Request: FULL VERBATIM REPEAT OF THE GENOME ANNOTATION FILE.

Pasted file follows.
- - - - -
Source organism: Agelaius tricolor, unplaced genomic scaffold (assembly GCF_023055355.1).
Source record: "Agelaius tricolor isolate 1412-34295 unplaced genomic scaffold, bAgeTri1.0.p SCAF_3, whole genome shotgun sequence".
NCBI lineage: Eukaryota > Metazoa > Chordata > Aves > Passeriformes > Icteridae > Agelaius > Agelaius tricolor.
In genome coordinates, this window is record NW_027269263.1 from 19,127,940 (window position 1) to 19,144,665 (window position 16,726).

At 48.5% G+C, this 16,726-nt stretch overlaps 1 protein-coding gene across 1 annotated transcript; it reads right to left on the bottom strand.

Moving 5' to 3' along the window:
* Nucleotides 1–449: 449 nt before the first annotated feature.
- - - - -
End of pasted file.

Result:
Source organism: Agelaius tricolor, unplaced genomic scaffold (assembly GCF_023055355.1).
Source record: "Agelaius tricolor isolate 1412-34295 unplaced genomic scaffold, bAgeTri1.0.p SCAF_3, whole genome shotgun sequence".
NCBI lineage: Eukaryota > Metazoa > Chordata > Aves > Passeriformes > Icteridae > Agelaius > Agelaius tricolor.
In genome coordinates, this window is record NW_027269263.1 from 19,127,940 (window position 1) to 19,144,665 (window position 16,726).

At 48.5% G+C, this 16,726-nt stretch overlaps 1 protein-coding gene across 1 annotated transcript; it reads right to left on the bottom strand.

Moving 5' to 3' along the window:
* Nucleotides 1–449: 449 nt before the first annotated feature.